Diagnosis Code L02.415
Information for Medical Professionals
The diagnosis code L02.415 is grouped in the following Diagnostic Related Group(s) (MS-DRG V34.0)
- 573 - SKIN GRAFT FOR SKIN ULCER OR CELLULITIS WITH MCC
- 574 - SKIN GRAFT FOR SKIN ULCER OR CELLULITIS WITH CC
- 575 - SKIN GRAFT FOR SKIN ULCER OR CELLULITIS WITHOUT CC/MCC
- 576 - SKIN GRAFT EXCEPT FOR SKIN ULCER OR CELLULITIS WITH MCC
- 577 - SKIN GRAFT EXCEPT FOR SKIN ULCER OR CELLULITIS WITH CC
- 578 - SKIN GRAFT EXCEPT FOR SKIN ULCER OR CELLULITIS WITHOUT CC/MCC
Convert to ICD-9 General Equivalence Map
The ICD-10 and ICD-9 GEMs are used to facilitate linking between the diagnosis codes in ICD-9-CM and the new ICD-10-CM code set. The GEMs are the raw material from which providers, health information vendors and payers can derive specific applied mappings to meet their needs.
- 682.6 - Cellulitis of leg (approximate) Approximate Flag
The approximate flag is on, indicating that the relationship between the code in the source system and the code in the target system is an approximate equivalent.
Information for Patients
An abscess is a pocket of pus. You can get an abscess almost anywhere in your body. When an area of your body becomes infected, your body's immune system tries to fight the infection. White blood cells go to the infected area, collect within the damaged tissue, and cause inflammation. During this process, pus forms. Pus is a mixture of living and dead white blood cells, germs, and dead tissue.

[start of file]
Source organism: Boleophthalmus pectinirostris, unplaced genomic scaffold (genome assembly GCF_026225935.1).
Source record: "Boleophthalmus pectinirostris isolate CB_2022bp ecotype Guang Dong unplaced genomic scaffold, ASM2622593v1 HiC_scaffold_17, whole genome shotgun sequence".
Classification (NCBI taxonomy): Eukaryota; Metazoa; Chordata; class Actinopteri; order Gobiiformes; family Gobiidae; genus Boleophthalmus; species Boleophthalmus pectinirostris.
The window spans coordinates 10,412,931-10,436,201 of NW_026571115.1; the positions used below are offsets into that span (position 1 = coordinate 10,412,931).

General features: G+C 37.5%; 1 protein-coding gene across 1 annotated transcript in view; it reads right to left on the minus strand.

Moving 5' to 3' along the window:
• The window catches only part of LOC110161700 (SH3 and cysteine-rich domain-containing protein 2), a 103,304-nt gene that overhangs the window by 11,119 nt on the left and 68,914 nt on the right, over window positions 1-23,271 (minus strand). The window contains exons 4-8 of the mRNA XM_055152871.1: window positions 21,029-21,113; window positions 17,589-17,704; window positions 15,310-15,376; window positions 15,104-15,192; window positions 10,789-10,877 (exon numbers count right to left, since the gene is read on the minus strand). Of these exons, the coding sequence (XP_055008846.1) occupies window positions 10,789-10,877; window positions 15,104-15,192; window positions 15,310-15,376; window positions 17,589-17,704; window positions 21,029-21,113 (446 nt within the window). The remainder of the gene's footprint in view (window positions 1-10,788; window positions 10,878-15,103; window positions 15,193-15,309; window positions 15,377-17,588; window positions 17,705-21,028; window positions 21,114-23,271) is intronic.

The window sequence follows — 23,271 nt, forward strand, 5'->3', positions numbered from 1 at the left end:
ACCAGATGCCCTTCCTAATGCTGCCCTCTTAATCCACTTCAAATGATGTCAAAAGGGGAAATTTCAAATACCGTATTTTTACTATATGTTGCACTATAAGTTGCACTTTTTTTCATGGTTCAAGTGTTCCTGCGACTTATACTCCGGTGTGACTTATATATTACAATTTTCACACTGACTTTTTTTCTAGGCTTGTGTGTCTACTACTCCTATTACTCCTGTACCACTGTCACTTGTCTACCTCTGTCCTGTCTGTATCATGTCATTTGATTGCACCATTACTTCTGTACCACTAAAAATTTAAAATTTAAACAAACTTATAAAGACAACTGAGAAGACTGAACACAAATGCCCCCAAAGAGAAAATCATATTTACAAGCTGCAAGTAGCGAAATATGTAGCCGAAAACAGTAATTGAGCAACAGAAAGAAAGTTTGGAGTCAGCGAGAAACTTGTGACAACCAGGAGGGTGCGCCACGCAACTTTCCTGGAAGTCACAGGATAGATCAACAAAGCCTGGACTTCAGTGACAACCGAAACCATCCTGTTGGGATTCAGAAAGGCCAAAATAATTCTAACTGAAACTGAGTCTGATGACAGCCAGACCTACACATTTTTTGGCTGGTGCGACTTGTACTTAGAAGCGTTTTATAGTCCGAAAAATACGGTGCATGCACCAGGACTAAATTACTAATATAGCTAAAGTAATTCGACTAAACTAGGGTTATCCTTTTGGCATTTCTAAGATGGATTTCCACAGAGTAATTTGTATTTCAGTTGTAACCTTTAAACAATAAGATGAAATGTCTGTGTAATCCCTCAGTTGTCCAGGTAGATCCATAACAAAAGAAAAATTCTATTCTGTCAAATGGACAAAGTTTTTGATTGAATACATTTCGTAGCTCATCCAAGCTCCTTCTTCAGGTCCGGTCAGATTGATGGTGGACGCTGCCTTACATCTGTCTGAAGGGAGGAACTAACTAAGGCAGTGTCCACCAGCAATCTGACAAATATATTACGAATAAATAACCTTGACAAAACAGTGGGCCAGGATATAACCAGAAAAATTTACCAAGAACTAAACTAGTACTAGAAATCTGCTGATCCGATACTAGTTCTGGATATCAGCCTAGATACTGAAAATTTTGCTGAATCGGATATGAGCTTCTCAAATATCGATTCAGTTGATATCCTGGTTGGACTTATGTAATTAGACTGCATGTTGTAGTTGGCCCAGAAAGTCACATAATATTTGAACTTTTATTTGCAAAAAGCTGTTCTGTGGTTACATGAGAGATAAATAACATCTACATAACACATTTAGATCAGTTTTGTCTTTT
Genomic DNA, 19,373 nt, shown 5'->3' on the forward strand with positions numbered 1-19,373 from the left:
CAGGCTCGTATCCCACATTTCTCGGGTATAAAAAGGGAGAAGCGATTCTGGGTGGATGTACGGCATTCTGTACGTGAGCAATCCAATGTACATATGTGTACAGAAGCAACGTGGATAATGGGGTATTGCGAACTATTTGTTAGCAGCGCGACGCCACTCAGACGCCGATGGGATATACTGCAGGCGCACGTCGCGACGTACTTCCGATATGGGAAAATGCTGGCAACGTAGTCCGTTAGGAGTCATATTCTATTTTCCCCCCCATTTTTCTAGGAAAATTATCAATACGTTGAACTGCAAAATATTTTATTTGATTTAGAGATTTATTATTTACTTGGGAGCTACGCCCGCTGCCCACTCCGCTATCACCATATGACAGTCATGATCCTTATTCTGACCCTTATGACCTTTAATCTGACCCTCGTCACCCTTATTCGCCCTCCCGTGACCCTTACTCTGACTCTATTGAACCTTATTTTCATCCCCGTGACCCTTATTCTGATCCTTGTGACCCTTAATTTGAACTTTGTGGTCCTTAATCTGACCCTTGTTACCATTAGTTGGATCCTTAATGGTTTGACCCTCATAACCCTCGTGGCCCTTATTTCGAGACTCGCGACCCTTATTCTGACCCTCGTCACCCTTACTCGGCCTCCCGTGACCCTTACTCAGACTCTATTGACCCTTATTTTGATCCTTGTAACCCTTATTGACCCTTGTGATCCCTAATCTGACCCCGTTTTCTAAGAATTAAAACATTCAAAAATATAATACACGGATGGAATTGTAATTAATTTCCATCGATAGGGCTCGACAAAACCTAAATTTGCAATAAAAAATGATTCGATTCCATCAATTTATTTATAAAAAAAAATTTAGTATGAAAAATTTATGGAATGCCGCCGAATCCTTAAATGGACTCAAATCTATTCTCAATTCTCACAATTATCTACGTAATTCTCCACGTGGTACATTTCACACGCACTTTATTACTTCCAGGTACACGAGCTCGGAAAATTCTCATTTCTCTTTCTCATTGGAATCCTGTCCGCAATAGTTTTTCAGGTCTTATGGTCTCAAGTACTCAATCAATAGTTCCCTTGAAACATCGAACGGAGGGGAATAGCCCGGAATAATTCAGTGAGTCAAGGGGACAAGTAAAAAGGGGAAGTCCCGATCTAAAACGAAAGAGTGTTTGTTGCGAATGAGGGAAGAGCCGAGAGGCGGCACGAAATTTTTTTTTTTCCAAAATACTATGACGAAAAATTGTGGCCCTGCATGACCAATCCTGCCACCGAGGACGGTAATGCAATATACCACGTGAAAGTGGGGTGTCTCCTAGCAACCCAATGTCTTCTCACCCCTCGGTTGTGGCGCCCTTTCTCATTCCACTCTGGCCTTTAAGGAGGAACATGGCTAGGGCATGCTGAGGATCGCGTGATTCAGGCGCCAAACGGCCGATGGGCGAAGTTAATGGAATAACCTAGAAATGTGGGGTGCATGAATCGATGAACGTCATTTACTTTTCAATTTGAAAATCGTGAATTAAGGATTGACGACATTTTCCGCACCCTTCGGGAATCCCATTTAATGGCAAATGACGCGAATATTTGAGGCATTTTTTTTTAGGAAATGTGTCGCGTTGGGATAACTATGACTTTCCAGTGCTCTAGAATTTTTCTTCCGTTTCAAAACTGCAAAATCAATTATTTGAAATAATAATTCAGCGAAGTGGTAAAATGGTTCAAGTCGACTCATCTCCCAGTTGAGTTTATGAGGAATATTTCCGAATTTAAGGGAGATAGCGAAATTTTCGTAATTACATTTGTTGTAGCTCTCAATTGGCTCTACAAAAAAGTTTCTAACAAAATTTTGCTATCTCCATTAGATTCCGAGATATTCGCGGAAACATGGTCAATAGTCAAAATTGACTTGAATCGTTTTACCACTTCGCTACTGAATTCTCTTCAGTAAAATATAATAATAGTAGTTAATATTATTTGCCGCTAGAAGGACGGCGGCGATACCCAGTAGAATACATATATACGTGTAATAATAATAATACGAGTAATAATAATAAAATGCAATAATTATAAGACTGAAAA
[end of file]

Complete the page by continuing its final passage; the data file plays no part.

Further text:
Bacteria, viruses, parasites and swallowed objects can all lead to abscesses. Skin abscesses are easy to detect. They are red, raised and painful. Abscesses inside your body may not be obvious and can damage organs, including the brain, lungs and others. Treatments include drainage and antibiotics.
- Abscess scan - radioactive
- Amebic liver abscess
- Anorectal abscess
- Bartholin cyst or abscess
- Brain abscess
- Epidural abscess
- Intra-abdominal abscess
- Pancreatic abscess
- Perirenal abscess
- Peritonsillar abscess
- Pilonidal cyst resection
- Pyogenic liver abscess
- Retropharyngeal abscess
- Skin abscess
- Subareolar abscess
- Tooth abscess